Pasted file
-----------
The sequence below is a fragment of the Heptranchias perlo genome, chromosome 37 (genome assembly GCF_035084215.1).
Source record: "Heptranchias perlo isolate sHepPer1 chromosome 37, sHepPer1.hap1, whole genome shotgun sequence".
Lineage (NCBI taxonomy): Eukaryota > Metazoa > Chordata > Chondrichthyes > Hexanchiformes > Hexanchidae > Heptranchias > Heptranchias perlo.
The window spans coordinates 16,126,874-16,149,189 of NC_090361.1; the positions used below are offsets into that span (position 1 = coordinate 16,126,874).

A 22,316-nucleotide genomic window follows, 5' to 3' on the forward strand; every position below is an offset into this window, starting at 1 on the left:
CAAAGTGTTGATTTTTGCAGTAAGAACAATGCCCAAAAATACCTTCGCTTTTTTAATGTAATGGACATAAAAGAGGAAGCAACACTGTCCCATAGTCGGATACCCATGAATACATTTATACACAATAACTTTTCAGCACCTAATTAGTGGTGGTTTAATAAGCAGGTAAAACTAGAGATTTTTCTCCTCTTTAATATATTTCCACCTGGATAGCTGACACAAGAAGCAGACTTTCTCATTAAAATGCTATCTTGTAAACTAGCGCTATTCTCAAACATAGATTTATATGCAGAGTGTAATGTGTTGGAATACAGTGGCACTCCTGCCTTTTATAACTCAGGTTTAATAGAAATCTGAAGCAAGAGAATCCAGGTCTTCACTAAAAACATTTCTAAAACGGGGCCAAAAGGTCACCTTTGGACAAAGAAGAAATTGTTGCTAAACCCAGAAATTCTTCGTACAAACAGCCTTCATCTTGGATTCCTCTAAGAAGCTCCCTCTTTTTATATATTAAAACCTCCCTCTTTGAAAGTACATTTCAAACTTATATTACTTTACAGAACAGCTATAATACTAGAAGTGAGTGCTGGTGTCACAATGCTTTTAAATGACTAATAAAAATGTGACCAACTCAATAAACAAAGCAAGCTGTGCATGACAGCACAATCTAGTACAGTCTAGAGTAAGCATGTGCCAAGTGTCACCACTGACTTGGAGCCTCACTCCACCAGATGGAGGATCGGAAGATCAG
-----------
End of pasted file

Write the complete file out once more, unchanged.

The sequence below is a fragment of the Heptranchias perlo genome, chromosome 37 (genome assembly GCF_035084215.1).
Source record: "Heptranchias perlo isolate sHepPer1 chromosome 37, sHepPer1.hap1, whole genome shotgun sequence".
Lineage (NCBI taxonomy): Eukaryota > Metazoa > Chordata > Chondrichthyes > Hexanchiformes > Hexanchidae > Heptranchias > Heptranchias perlo.
The window spans coordinates 16,126,874-16,149,189 of NC_090361.1; the positions used below are offsets into that span (position 1 = coordinate 16,126,874).

A 22,316-nucleotide genomic window follows, 5' to 3' on the forward strand; every position below is an offset into this window, starting at 1 on the left:
CAAAGTGTTGATTTTTGCAGTAAGAACAATGCCCAAAAATACCTTCGCTTTTTTAATGTAATGGACATAAAAGAGGAAGCAACACTGTCCCATAGTCGGATACCCATGAATACATTTATACACAATAACTTTTCAGCACCTAATTAGTGGTGGTTTAATAAGCAGGTAAAACTAGAGATTTTTCTCCTCTTTAATATATTTCCACCTGGATAGCTGACACAAGAAGCAGACTTTCTCATTAAAATGCTATCTTGTAAACTAGCGCTATTCTCAAACATAGATTTATATGCAGAGTGTAATGTGTTGGAATACAGTGGCACTCCTGCCTTTTATAACTCAGGTTTAATAGAAATCTGAAGCAAGAGAATCCAGGTCTTCACTAAAAACATTTCTAAAACGGGGCCAAAAGGTCACCTTTGGACAAAGAAGAAATTGTTGCTAAACCCAGAAATTCTTCGTACAAACAGCCTTCATCTTGGATTCCTCTAAGAAGCTCCCTCTTTTTATATATTAAAACCTCCCTCTTTGAAAGTACATTTCAAACTTATATTACTTTACAGAACAGCTATAATACTAGAAGTGAGTGCTGGTGTCACAATGCTTTTAAATGACTAATAAAAATGTGACCAACTCAATAAACAAAGCAAGCTGTGCATGACAGCACAATCTAGTACAGTCTAGAGTAAGCATGTGCCAAGTGTCACCACTGACTTGGAGCCTCACTCCACCAGATGGAGGATCGGAAGATCAG